It took the deaths of eight people since 2010 incarcerated at the Snohomish County Jail in Everett, Washington—or, as a result, at least two pending claims against the county—to convince jail officials in August 2013 to finally hire a lone doctor to work at the facility.
When 59-year-old Bill Williams—jailed for alleged shoplifting and shocked twice with a Taser by a guard on September 14, 2012—went into cardiac arrest, there was no doctor to care for him, but rather an understaffed team of registered and licensed practical nurses. He died in jail.
When Lyndsey Lason's infected lungs filled with fluid after she was booked into the jail on prostitution and drug charges, there was no doctor— besides one the nurse could telephone, if needed—to prescribe medications or treat her. The 27-year-old died in jail on November 11, 2011.
As his allergies triggered an attack of bronchial asthma, there was no doctor to provide care for Michael Saffioti, 22, who had been booked into the Snohomish County Jail because there were concerns his health would be at greater risk in the city of Lynnwood's lockup. A Lynnwood judge had Saffioti incarcerated for misdemeanor marijuana possession. Saffioti died in the Snohomish County Jail on July 3, 2011.
In April 2010, so did 38-year-old Landon Hays. Diane Cowling, 65, and Jason Elliott, 32, died there in 2011. In February 2013, 41-year-old Leon Moore died in the Snohomish County lockup. And, most recently, Kathleen Swann-Deutsch, 51, died there on July 26, 2013, after she had been booked on DUI charges. Swann-Deutsch's death was still under investigation.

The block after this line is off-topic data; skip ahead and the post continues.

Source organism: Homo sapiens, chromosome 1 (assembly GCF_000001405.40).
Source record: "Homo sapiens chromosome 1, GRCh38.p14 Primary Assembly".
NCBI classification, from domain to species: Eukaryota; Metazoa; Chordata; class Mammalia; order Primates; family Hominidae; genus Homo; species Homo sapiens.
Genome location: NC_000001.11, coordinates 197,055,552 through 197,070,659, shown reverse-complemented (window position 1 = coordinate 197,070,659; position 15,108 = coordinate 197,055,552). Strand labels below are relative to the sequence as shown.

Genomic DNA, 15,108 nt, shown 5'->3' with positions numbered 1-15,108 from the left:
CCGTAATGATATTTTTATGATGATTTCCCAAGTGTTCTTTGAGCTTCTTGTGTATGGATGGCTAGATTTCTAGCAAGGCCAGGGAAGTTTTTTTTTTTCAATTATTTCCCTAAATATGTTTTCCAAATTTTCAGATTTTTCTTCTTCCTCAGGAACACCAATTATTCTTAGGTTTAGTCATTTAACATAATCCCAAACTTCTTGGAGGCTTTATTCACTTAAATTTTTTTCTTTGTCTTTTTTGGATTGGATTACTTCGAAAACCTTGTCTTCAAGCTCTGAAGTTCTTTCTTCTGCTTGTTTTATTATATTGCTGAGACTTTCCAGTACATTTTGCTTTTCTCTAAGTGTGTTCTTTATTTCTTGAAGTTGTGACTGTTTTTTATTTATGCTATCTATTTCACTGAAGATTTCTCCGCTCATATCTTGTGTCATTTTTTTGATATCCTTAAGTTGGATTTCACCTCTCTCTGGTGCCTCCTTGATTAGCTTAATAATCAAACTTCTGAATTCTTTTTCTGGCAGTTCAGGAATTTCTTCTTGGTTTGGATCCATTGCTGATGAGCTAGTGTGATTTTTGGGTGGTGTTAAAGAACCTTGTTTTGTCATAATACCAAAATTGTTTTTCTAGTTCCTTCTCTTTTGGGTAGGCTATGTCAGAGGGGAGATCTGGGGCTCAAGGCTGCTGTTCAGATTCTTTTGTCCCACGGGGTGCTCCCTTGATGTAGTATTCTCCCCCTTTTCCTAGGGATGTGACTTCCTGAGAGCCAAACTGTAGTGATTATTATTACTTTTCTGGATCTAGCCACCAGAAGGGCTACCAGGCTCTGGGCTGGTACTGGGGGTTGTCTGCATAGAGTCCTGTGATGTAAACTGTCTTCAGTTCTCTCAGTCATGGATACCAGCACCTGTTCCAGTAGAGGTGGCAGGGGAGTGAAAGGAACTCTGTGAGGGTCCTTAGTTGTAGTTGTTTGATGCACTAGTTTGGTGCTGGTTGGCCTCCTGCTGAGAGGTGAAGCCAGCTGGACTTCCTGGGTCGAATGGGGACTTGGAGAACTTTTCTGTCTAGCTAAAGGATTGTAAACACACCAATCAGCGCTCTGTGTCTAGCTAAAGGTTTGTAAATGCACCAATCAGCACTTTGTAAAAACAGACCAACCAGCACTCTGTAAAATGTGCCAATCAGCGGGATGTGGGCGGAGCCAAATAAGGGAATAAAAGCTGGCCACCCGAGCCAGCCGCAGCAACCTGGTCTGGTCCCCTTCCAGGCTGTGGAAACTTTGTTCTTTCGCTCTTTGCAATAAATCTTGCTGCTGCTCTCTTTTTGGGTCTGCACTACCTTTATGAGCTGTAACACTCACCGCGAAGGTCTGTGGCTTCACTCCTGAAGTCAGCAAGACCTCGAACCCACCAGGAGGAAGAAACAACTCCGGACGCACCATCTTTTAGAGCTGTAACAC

Since Snohomish County Sheriff Ty Trenary was appointed in July 2013, emphasis has been placed on shoring up the jail's medical staff—starting with a doctor—especially after staff from the neighboring Pierce County Sheriff's Office, which has dealt with similar issues, examined the jail and made recommendations.
Besides adding a doctor who will work full-time at the jail by sometime in 2014, Trenary also hopes to add 10 more nurses, raise nurses' pay and stop hiring from agencies providing the jail with temporary medical workers to care for the roughly 115 prisoners from surrounding cities and law enforcement agencies the jail incarcerates at any given time.
Trenary said a doctor, more nurses and mental health staff, and switching to electronic medical records—which will cost at least $900,000— should "allow us to adequately care for inmates."
"A year from now, my goal is we're on the right path," Trenary said.
For the families of those who died in a jail insufficiently staffed, the changes are too late.
The family of Lyndsey Lason, who prisoners said had pleaded with jail staff for medical care, has filed a $10 million wrongful death claim.
Saffioti's family has hired a Seattle attorney to get answers in his death, and Williams' family is also considering legal action.
Sources: The Associated Press, www.komonews.com, www.heraldnet.com
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